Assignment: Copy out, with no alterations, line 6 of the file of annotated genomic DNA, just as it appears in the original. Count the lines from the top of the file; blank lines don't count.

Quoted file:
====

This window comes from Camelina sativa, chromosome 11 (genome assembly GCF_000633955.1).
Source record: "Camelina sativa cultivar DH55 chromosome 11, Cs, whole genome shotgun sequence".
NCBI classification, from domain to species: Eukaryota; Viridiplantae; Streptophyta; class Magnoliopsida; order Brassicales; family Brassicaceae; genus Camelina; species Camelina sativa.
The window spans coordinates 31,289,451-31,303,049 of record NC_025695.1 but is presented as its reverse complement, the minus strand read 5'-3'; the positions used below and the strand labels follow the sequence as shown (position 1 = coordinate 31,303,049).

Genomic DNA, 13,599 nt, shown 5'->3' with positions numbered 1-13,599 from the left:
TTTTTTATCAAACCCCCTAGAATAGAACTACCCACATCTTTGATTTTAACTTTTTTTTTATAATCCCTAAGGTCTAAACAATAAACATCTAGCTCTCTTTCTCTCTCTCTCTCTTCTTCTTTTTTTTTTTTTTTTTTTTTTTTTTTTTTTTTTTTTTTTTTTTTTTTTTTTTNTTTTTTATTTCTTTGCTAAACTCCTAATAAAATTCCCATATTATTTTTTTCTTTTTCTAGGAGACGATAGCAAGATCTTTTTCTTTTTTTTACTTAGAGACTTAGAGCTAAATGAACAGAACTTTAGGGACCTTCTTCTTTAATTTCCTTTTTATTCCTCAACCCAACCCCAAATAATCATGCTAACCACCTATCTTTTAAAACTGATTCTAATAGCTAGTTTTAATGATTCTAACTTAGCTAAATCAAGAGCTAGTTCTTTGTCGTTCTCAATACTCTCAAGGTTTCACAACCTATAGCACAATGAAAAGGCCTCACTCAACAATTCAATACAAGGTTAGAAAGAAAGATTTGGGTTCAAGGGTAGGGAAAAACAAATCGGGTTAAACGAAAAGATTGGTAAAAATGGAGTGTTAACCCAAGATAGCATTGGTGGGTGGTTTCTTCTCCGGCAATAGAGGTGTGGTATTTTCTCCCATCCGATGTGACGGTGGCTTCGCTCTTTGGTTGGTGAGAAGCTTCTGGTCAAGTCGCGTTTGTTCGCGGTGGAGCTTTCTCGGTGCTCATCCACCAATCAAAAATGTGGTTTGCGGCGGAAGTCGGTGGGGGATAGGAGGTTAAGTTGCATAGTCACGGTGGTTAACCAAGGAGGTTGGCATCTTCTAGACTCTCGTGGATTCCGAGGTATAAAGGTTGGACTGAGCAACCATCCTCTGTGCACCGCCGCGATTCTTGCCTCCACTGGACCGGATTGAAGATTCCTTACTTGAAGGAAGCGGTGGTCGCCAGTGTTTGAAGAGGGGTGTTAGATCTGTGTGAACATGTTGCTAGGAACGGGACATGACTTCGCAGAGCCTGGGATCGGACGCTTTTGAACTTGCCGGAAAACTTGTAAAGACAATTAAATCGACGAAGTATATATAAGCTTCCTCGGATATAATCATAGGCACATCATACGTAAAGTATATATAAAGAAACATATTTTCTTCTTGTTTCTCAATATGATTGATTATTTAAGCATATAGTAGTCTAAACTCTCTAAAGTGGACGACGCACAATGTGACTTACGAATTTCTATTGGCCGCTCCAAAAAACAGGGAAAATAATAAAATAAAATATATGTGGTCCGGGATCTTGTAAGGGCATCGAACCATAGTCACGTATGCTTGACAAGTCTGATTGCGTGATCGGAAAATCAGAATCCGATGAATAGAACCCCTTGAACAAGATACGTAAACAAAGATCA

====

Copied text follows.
TTTTTTATCAAACCCCCTAGAATAGAACTACCCACATCTTTGATTTTAACTTTTTTTTTATAATCCCTAAGGTCTAAACAATAAACATCTAGCTCTCTTTCTCTCTCTCTCTCTTCTTCTTTTTTTTTTTTTTTTTTTTTTTTTTTTTTTTTTTTTTTTTTTTTTTTTTTTTNTTTTTTATTTCTTTGCTAAACTCCTAATAAAATTCCCATATTATTTTTTTCTTTTTCTAGGAGACGATAGCAAGATCTTTTTCTTTTTTTTACTTAGAGACTTAGAGCTAAATGAACAGAACTTTAGGGACCTTCTTCTTTAATTTCCTTTTTATTCCTCAACCCAACCCCAAATAATCATGCTAACCACCTATCTTTTAAAACTGATTCTAATAGCTAGTTTTAATGATTCTAACTTAGCTAAATCAAGAGCTAGTTCTTTGTCGTTCTCAATACTCTCAAGGTTTCACAACCTATAGCACAATGAAAAGGCCTCACTCAACAATTCAATACAAGGTTAGAAAGAAAGATTTGGGTTCAAGGGTAGGGAAAAACAAATCGGGTTAAACGAAAAGATTGGTAAAAATGGAGTGTTAACCCAAGATAGCATTGGTGGGTGGTTTCTTCTCCGGCAATAGAGGTGTGGTATTTTCTCCCATCCGATGTGACGGTGGCTTCGCTCTTTGGTTGGTGAGAAGCTTCTGGTCAAGTCGCGTTTGTTCGCGGTGGAGCTTTCTCGGTGCTCATCCACCAATCAAAAATGTGGTTTGCGGCGGAAGTCGGTGGGGGATAGGAGGTTAAGTTGCATAGTCACGGTGGTTAACCAAGGAGGTTGGCATCTTCTAGACTCTCGTGGATTCCGAGGTATAAAGGTTGGACTGAGCAACCATCCTCTGTGCACCGCCGCGATTCTTGCCTCCACTGGACCGGATTGAAGATTCCTTACTTGAAGGAAGCGGTGGTCGCCAGTGTTTGAAGAGGGGTGTTAGATCTGTGTGAACATGTTGCTAGGAACGGGACATGACTTCGCAGAGCCTGGGATCGGACGCTTTTGAACTTGCCGGAAAACTTGTAAAGACAATTAAATCGACGAAGTATATATAAGCTTCCTCGGATATAATCATAGGCACATCATACGTAAAGTATATATAAAGAAACATATTTTCTTCTTGTTTCTCAATATGATTGATTATTTAAGCATATAGTAGTCTAAACTCTCTAAAGTGGACGACGCACAATGTGACTTACGAATTTCTATTGGCCGCTCCAAAAAACAGGGAAAATAATAAAATAAAATATATGTGGTCCGGGATCTTGTAAGGGCATCGAACCATAGTCACGTATGCTTGACAAGTCTGATTGCGTGATCGGAAAATCAGAATCCGATGAATAGAACCCCTTGAACAAGATACGTAAACAAAGATCA